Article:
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ECONOMY

Diesel vehicles “discriminated against” in Sweden

Sweden has the lowest proportion of diesel-engine vehicles, and a vehicle tax on diesel-engine cars that is four times higher than on petrol-driven cars. Politicians and the car industry are now demanding that the punitive tax on diesel be removed.

“It’s all due to out-of-date prejudice about emissions from diesel engines,” says Anders Röj, fuel manager at Volvo Trucks.

Volvo to produce flexi-fuel vehicles

Volvo has now decided to offer S40 and V 50 medium-range cars with ethanol adapted engines as of next autumn.

Saab Automobile will be marketing an ethanol alternative – the Saab 9-5 Combi – as of next spring.

Tough labour market

The Swedish labour market has not picked up as yet despite the boom in the economy. Visible unemployment is at 4.9 per cent, down from 5.4 per cent year on year, but 3.1 per cent of the workforce are active on labour market programmes as compared to 2 per cent one year ago. This means that unemployment is at 7.9 per cent – an increase of 0.9 percentage points year on year.

Retail trade profits from bad weather

The Swedish Shoe, Textile & Clothing Retailers’ Association reports that sales of shoes rose by 39 per cent in November as a result of the bad weather that affected much of Sweden during the period.

Sales of clothes also rose, albeit by a more modest 3.5 per cent.

Orders continue to pour in

Statistics Sweden reports that new orders to Swedish industry increased by 2.7 per cent from September to October. This followed a 4.3 per cent upswing in the preceding month. Orders from the domestic market rose by 2.7 per cent and from the export market by 2.6 per cent.

The total volume of new orders rose by 0.1 per cent in November and industrial production rose by 1 per cent in October.

Telia Sonera caught up in Russian battle

Telia Sonera has been drawn into the ongoing power struggle around Russian mobile operators’ VimpelCom and Megafon, in which Telia is a majority shareholder.

The battle concerns a shareholding in Megafon, Russia’s third largest mobile operator, which has resulted in a bitter conflict between the Alfa Group (VimpelCom shareholder) and Russian Information Technology Minister Leonid Reiman. Alfa has accused Reiman of corruption and of concealing a holding in Megafon.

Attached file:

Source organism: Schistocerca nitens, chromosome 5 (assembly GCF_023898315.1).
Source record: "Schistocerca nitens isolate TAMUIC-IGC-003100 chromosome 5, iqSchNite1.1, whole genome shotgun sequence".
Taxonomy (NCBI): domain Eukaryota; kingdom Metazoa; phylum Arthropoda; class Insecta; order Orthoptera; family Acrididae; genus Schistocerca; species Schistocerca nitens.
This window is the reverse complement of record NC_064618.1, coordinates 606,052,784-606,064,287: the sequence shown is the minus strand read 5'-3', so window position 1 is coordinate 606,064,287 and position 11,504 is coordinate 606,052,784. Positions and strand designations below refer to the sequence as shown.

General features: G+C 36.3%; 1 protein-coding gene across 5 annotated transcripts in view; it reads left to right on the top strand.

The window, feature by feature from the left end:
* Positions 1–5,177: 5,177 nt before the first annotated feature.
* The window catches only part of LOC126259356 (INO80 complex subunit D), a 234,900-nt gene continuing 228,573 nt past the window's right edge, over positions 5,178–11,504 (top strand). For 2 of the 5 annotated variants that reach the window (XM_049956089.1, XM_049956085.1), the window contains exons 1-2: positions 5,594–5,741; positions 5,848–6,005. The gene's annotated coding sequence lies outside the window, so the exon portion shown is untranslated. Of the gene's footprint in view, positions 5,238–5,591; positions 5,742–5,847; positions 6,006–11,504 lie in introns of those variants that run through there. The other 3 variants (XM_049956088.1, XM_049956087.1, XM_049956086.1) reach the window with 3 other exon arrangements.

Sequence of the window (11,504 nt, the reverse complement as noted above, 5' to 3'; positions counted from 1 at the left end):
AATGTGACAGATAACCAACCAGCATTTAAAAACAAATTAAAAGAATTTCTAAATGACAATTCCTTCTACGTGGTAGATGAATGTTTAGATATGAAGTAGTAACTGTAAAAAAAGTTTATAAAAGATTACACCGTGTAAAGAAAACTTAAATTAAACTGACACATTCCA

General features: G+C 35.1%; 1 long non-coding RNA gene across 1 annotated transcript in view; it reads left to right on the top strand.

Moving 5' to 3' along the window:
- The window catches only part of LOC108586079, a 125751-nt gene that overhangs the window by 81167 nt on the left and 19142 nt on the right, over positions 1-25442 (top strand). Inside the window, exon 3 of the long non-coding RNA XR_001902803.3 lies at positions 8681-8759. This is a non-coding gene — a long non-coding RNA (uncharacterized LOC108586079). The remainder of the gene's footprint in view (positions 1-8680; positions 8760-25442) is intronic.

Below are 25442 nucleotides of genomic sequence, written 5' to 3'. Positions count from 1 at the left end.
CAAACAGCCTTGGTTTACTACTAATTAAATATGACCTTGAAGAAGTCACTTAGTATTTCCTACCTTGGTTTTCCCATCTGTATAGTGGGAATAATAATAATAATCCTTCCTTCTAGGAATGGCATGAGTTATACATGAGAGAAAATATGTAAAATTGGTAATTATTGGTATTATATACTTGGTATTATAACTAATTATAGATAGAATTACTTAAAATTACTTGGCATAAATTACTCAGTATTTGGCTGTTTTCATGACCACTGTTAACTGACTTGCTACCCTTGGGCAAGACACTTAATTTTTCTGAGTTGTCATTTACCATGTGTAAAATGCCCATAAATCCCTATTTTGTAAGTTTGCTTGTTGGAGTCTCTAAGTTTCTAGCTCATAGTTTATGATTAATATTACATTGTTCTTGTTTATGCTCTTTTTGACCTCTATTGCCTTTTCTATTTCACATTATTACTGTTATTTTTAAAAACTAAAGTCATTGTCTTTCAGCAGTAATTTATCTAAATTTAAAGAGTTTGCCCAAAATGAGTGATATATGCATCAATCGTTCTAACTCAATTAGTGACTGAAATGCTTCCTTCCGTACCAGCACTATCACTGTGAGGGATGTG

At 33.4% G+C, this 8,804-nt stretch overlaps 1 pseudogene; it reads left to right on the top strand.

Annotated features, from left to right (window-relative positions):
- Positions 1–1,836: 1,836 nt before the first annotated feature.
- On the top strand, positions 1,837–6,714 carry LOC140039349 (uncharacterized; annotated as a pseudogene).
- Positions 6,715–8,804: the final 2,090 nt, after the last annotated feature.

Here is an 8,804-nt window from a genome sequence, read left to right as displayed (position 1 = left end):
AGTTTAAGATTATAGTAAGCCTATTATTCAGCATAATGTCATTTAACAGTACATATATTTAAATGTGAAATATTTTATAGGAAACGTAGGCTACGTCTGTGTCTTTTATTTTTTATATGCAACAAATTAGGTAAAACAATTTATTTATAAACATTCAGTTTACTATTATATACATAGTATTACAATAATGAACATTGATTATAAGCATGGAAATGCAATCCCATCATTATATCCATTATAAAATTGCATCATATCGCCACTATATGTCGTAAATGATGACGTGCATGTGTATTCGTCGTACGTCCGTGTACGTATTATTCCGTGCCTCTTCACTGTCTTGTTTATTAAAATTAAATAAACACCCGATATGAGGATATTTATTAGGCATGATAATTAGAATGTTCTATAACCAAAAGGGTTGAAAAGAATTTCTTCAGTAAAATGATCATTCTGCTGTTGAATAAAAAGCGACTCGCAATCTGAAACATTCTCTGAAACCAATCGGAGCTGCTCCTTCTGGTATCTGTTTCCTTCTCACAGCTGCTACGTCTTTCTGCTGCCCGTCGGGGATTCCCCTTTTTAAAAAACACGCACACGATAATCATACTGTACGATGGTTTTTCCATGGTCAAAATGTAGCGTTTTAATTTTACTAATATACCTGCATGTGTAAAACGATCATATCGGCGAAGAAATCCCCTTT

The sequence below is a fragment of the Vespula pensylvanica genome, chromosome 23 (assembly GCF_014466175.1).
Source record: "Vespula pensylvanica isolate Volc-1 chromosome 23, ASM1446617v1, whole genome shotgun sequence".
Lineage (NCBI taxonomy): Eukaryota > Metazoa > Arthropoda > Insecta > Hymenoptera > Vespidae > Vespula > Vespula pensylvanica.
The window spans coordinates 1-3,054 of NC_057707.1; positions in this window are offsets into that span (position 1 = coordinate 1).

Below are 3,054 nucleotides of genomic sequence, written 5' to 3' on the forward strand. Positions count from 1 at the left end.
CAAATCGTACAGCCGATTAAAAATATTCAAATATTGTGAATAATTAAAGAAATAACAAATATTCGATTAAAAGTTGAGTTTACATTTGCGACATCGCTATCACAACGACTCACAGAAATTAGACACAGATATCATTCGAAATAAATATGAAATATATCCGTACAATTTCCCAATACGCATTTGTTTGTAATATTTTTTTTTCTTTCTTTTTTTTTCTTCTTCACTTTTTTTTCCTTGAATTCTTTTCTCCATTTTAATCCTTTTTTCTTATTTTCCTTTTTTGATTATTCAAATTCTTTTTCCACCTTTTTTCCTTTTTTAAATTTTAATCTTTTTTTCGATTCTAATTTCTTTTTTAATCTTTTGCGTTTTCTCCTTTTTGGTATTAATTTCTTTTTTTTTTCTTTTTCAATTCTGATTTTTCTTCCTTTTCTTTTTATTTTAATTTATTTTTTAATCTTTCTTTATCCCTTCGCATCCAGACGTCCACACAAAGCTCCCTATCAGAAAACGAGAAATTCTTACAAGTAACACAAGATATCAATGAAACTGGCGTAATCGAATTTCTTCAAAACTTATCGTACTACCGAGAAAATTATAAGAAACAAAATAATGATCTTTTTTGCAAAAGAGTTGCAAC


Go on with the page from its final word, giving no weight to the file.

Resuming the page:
Sources: Dagens Nyheter, Svenska Dagbladet, Dagens Industri

Supplied by BECK TRANSLATIONS.

With an experienced team of in-house translators, Beck specialises in translating from Swedish into English in such areas as finance and economics, marketing and advertising, biotechnology, the environment, quality, and personnel & administration.

ECONOMY

Swedish bank’s IT fault puts customer accounts in the red

A technical problem at Sweden's Swedbank on Thursday night gave customers a nasty surprise, with their account balances inexplicably going negative, payments impossible, and Swish payments no longer working.

Swedish bank's IT fault puts customer accounts in the red

By 11.30pm, more than 2,000 Swedbank customers had reported the fault to the site Downdetector, and the problem was still not solved by 17.00pm on Friday. 

“We have an ongoing IT disruption where certain customers see an incorrect balance on their accounts,” a message on the bank’s app read. “The reason is a planned update to our internal systems which went wrong. We apologise, of course, for that and are working as quickly as possible to fix the problem.” 

The Swish payment service has also been affected, with the service, which is owned collectively by Swedish banks, reporting on its site that there was a “technical disruption at Swedbank and Sparbank which might affect Swish payments from these banks”. 

Some Swedbank customers posted their negative account balances on Twitter, expressing shock at the incorrect figures. 

The disruption comes at the worst possible time for many Swedes. Many people are paid on the 25th of the month, meaning this Friday marks the start of the payday weekend. Many will have also scheduled their bill payments for this Friday. 

Marko Saric from Malmö saw his account balance drop by 1.2 million kronor, going half a million kronor into the red. 

“It’s just totally crazy,” he told SVT. “We were going to go out and shop for the weekend. It’s lovely weather and the kids want to go out, but we can’t use our card. We’ve got no cash. Everything is in the bank.” 

“You’re just completely blocked. Colleagues need to make emergency food parcels for you. It’s just crazy that something like this should happen.” 

In its statement, the bank assured customers that their money was “secure”, and that the bank still had the correct information on what their account balance should be. 

“Customers who feel that they have suffered economic damage as a result of the disruption should contact the bank,” the message said.

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